Outside magazine, June 1999
For Thine Is the Kingdom, Dude
Santa Barbara’s surfers turn to the cleansing power of prayer
“We are calling on the archangels!”exclaims Hillary Hauser in the take-no-prisoners tone that has made her famous as Santa Barbara County’s most effective advocate of sewage-free surf. “How can we lose?” Hauser leads a new group
called Heal the Ocean, and the reason she’s feeling so righteous is that her organization has unsheathed the latest weapon in the decade-old fight against ocean pollution: prayer.
Among surfing cognoscenti, Santa Barbara County is synonymous with crisp, perfectly sculpted breaks like Rincon Point, Hammond’s Reef, and Hollister Ranch. Since the county began testing for pollution in 1996, however, it’s become clear that this part of the coast has been increasingly tainted by effluents from septic tanks, storm drains, and sewage outflows. Last
year, runoff from heavy El Niño storms created the highest levels of contamination ever: At Rincon, bacteria counts kept the beach off-limits for 14 weeks.Fueled in part by a backlash against this state of affairs, however, the campaign against filth has recently begun making some long-overdue headway.
Shortly after Hauser formed Heal the Ocean last August, the 1,000-member group,which includes local surfers and self-professed “rabble rousers,” convinced the county to budget $150,000 for a sweeping scientific analysis of the contaminants and their sources. Within two months, an army of researchers was busy identifying the types of bacteria found in the waters of
14 local creeks and the compost piles of weekend gardeners. And by this spring, Hauser had talked the National Oceanic and Atmospheric Administration into donating the use of a submersible that this month will conclude its mission to photograph the biological “dead zones” surrounding municipal sewage outflow pipes.
The heart of the campaign, however, involved a small piece of beach theater that Hauser and 300 of her brethren recently staged at the All Saints-by-the-Sea Episcopal Church, where they gathered for an interdenominational ceremony aimed at invoking God’s assistance in the good fight. The opening procession was led by, among others, a Greek Orthodox pastor, a
Buddhist monk, a “shamanistic practitioner,” and Father Chris Rankin-Williams, an Episcopal priest who enjoys surfing Hammond’s Reef a couple of mornings each week on his nine-foot-three Jacobs nose rider.
The celebrants carried ocean water to the altar in fancy flasks, earthen bowls, seashells, and an Evian bottle reclaimed from the beach. When their offerings had been splashed into a crystal vase on the altar, a friar named Vince Mesi sung a twelfth-century canticle composed by the original environmentalist himself, St. Francis of Assisi. Then Father Rankin-Williams
stepped onto Miramar Beach and flung the water back into the sea. It was unclear whether this ritual achieved any positive result, but if nothing else, it offered an eloquent testament of the lengths to which surfers feel they have been driven by the pollution that defiles their waters. “In the face of the failure of political leaders to make tough decisions, and of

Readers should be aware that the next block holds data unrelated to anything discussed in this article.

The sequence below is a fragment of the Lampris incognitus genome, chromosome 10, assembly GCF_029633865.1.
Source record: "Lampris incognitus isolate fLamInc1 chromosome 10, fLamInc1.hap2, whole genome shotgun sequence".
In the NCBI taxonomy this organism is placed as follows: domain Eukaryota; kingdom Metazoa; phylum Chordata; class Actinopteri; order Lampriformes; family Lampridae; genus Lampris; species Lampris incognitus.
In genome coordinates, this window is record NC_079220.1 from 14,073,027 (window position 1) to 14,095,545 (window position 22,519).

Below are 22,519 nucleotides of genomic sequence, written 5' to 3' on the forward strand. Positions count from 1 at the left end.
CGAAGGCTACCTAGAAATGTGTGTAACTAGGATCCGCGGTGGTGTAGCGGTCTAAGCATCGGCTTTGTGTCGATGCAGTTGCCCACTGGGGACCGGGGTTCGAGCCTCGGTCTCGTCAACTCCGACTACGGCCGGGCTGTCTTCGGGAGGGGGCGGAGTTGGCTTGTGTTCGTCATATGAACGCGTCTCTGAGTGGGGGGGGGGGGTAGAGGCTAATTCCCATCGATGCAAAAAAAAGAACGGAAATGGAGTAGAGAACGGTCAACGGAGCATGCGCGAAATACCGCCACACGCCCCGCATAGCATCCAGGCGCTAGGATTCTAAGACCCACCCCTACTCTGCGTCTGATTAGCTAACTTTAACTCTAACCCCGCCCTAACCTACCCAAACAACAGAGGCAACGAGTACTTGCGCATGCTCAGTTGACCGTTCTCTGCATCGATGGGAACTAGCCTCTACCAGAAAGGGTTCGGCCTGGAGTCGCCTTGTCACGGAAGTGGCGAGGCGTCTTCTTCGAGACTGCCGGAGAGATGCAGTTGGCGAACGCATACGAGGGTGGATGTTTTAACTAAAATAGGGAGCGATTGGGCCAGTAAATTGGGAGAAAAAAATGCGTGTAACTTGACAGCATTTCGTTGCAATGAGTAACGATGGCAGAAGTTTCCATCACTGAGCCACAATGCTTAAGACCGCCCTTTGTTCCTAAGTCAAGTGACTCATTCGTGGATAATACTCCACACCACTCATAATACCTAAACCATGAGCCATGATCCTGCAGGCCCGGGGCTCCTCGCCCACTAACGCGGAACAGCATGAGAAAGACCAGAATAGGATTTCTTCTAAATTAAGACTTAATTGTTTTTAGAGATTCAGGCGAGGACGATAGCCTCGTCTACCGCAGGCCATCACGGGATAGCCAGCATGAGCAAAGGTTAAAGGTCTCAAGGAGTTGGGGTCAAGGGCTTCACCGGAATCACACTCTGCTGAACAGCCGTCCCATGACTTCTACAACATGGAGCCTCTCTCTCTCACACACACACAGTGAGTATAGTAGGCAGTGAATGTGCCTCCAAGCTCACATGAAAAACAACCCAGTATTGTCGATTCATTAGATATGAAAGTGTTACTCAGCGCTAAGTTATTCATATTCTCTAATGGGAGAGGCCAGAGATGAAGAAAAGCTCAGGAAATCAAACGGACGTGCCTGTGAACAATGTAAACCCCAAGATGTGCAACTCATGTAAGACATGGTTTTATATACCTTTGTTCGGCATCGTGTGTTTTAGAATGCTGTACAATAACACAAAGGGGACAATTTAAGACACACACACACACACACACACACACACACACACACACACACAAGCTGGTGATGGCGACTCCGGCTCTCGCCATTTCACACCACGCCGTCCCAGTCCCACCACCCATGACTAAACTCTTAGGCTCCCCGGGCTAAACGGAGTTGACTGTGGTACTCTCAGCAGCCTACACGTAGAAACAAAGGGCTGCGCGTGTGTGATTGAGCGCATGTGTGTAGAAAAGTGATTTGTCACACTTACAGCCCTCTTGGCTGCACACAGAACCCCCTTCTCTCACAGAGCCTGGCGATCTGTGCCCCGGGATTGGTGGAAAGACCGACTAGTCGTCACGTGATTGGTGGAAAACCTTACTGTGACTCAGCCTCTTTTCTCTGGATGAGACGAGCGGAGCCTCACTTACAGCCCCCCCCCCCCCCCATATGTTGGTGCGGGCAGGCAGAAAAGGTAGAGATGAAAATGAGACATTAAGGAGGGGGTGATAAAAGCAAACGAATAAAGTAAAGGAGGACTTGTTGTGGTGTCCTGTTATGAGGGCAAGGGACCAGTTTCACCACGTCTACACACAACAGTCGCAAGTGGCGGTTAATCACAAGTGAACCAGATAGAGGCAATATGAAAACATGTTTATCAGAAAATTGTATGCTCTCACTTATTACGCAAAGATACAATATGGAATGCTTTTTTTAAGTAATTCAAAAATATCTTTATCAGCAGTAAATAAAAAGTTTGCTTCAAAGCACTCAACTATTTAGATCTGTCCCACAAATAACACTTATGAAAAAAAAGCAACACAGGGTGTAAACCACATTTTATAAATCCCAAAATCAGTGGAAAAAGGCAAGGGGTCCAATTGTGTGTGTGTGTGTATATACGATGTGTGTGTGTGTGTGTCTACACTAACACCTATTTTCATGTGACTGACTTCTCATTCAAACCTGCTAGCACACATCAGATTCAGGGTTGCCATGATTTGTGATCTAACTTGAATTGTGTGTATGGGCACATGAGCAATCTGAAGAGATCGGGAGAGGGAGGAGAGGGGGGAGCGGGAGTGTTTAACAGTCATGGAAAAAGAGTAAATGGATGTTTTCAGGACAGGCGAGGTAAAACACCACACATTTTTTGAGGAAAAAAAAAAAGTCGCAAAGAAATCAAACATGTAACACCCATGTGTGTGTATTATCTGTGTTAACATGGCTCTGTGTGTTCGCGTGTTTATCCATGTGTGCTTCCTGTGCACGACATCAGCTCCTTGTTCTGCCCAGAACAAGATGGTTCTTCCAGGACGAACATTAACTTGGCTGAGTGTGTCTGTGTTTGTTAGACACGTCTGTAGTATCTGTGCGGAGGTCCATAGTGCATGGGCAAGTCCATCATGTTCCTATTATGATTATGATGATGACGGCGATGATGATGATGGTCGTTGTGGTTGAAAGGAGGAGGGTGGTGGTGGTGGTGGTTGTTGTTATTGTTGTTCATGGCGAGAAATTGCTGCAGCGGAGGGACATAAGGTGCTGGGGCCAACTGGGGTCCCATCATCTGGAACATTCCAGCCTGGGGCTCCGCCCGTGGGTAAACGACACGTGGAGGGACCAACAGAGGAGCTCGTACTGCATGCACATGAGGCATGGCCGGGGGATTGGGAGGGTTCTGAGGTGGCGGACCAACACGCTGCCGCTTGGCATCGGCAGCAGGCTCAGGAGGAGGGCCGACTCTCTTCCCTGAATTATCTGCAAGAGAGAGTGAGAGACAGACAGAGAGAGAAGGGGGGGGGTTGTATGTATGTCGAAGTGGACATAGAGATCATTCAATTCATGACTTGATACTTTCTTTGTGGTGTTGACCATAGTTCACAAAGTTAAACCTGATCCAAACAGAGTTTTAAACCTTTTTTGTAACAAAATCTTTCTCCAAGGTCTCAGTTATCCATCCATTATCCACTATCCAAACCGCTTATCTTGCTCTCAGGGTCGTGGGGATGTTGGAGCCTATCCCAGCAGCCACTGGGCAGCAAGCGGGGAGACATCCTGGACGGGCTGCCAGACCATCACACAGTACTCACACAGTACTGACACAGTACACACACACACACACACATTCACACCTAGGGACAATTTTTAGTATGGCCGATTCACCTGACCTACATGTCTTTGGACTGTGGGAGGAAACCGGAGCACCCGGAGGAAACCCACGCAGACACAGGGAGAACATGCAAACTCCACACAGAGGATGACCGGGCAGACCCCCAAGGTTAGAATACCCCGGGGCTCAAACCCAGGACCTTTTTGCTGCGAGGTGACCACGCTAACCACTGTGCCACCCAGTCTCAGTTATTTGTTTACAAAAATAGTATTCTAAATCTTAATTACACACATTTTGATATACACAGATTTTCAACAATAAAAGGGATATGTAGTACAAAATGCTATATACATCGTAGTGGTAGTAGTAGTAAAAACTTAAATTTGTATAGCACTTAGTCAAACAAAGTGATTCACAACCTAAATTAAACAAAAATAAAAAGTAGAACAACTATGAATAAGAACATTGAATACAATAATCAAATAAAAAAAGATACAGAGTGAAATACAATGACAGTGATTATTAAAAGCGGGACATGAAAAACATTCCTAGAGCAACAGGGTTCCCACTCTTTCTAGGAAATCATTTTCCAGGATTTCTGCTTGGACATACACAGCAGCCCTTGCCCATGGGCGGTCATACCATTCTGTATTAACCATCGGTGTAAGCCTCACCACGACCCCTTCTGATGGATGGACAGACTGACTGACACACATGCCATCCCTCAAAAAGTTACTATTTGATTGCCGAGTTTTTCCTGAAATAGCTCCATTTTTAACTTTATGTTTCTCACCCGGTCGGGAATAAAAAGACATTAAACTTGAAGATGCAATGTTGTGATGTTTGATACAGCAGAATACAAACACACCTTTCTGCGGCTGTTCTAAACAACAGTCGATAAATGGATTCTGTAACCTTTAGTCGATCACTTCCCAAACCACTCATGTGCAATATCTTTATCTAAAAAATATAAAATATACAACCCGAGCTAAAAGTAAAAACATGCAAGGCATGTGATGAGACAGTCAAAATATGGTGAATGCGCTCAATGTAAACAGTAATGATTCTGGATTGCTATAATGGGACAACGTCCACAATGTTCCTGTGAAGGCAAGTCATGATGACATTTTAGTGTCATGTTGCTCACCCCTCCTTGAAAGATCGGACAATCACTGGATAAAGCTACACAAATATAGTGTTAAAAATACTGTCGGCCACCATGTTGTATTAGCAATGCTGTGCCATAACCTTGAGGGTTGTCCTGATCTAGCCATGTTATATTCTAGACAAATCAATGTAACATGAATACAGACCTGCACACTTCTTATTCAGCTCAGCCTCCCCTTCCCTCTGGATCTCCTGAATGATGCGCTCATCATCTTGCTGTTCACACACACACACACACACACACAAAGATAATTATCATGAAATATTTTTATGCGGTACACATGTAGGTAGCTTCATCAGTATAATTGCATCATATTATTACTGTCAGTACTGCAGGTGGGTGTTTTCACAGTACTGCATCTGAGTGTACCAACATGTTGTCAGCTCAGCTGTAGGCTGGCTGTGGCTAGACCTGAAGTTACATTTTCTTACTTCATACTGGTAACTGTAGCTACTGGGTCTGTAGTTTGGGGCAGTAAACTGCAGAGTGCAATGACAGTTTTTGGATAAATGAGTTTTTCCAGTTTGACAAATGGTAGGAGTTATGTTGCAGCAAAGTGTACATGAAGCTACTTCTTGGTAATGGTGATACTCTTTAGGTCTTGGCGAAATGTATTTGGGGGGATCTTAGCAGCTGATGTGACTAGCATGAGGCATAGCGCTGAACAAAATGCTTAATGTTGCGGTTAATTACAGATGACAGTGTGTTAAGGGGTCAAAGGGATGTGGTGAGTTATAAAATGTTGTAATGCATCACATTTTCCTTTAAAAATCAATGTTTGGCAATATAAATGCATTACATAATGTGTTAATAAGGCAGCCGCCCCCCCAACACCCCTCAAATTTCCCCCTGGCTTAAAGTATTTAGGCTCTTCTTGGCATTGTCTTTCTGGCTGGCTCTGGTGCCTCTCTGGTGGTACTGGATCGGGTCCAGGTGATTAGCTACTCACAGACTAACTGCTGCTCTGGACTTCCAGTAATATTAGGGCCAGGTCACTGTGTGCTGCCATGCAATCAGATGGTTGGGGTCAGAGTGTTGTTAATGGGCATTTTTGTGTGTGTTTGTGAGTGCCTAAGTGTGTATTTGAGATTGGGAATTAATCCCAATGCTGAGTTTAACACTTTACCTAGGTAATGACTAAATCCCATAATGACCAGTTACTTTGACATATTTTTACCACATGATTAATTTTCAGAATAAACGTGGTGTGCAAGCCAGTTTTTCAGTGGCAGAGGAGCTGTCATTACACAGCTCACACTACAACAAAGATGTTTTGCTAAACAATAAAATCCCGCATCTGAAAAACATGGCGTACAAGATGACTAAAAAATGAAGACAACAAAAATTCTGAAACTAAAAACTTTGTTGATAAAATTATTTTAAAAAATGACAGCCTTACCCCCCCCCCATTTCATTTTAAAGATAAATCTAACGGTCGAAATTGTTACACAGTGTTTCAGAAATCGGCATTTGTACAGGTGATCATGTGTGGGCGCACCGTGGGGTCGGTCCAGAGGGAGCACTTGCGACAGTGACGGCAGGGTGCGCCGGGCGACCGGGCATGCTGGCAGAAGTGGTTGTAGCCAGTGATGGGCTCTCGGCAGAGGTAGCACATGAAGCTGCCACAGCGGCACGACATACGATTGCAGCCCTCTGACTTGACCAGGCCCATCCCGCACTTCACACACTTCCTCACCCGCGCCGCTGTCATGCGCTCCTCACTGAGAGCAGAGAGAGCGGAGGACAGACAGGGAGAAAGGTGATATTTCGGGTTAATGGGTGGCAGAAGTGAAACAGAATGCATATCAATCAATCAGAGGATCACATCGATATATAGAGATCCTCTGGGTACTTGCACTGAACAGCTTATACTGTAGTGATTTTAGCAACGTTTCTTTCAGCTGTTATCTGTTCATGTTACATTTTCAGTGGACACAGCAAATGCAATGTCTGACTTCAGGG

citizens to alter their lifestyles,” opined Mike Allen, a member of the Surfrider Foundation, a national ocean conservation group, “it’s no surprise that surfers see the only remaining option as divine intervention.” —RUSS SPENCER
Jake Watson, 1974-1999
“It was basically a motocross move, but that’s the kind of thing Jake liked to do on his mountain bike,” says race promoter Dave Moore of the accident that claimed the life of downhiller “Earthquake” Jake Watson on March 12 near Lake Isabella, California. “He was a risk-taker.” The eight-year pro racing veteran attempted a blind jump
from a 15-foot rock outcropping in an effort to shave a few seconds off his time during his final warm-up run at northern California’s Keyesville Classic. He died from massive chest injuries after landing on a boulder. Watson’s death—the first race-related fatality in professional mountain biking—may serve as a test case on the issue of whether
mountain-bike racers should be required to wear chest protectors, which shield the upper thorax and shoulders. This month Moore, who was also Watson’s friend, continues his ongoing crusade to force the National Off-Road Bicycle Association, which sanctions professional races, to make chest protectors mandatory equipment for downhillers. It would appear that he’s in for
a tough fight. “We require that racers wear helmets,” says NORBA spokeswoman Patrice Quintero. “But Watson’s situation was pretty unique. No one has really thought of this as a common injury.”
Nice Canoe. Does It Come in Pink?
“You can really be seen on the water!” raves Lorna Doney, marketing manager for Mad River Canoe, which debuted its new flotilla of rainbow-colored craft in March. The launch, Mad River’s first departure in 28 years from its signature red and green monochromes, is part of the Vermont-based boatbuilder’s strategy to increase market share among the fastest-growing segment
of outdoor recreational consumers: women. The palette may be brash enough to make Estée Lauder shudder, but this spring’s 60 percent increase in sales over the same period last year indicates that customers are rushing to pay $200 above the standard $1,369 price for flashy two-toned units whose 25 hues include “sky,” “plum,” and “mango.” Paddling purists,
however, find the scheme a trifle over-the-top. “Color is a wonderful thing,” says Karen Jettmar, a canoe guide at Alaska’s Equinox Wilderness Expeditions. “But 25? That seems a little superfluous.”